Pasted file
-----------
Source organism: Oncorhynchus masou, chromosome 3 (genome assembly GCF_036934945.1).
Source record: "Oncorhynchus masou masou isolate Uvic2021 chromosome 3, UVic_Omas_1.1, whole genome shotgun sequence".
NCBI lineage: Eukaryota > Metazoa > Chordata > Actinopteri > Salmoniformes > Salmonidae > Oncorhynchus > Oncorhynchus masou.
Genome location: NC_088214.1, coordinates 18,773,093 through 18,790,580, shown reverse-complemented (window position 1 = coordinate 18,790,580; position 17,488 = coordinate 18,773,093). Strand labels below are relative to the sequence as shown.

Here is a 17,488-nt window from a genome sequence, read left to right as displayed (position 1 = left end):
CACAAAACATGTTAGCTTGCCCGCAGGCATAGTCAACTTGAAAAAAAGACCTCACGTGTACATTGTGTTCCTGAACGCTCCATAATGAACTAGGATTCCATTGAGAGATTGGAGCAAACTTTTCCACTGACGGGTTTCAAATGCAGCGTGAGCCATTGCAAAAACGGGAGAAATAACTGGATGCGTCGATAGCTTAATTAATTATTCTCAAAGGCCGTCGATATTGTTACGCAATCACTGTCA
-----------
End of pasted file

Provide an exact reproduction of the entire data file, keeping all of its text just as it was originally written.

Source organism: Oncorhynchus masou, chromosome 3 (genome assembly GCF_036934945.1).
Source record: "Oncorhynchus masou masou isolate Uvic2021 chromosome 3, UVic_Omas_1.1, whole genome shotgun sequence".
NCBI lineage: Eukaryota > Metazoa > Chordata > Actinopteri > Salmoniformes > Salmonidae > Oncorhynchus > Oncorhynchus masou.
Genome location: NC_088214.1, coordinates 18,773,093 through 18,790,580, shown reverse-complemented (window position 1 = coordinate 18,790,580; position 17,488 = coordinate 18,773,093). Strand labels below are relative to the sequence as shown.

Here is a 17,488-nt window from a genome sequence, read left to right as displayed (position 1 = left end):
CACAAAACATGTTAGCTTGCCCGCAGGCATAGTCAACTTGAAAAAAAGACCTCACGTGTACATTGTGTTCCTGAACGCTCCATAATGAACTAGGATTCCATTGAGAGATTGGAGCAAACTTTTCCACTGACGGGTTTCAAATGCAGCGTGAGCCATTGCAAAAACGGGAGAAATAACTGGATGCGTCGATAGCTTAATTAATTATTCTCAAAGGCCGTCGATATTGTTACGCAATCACTGTCA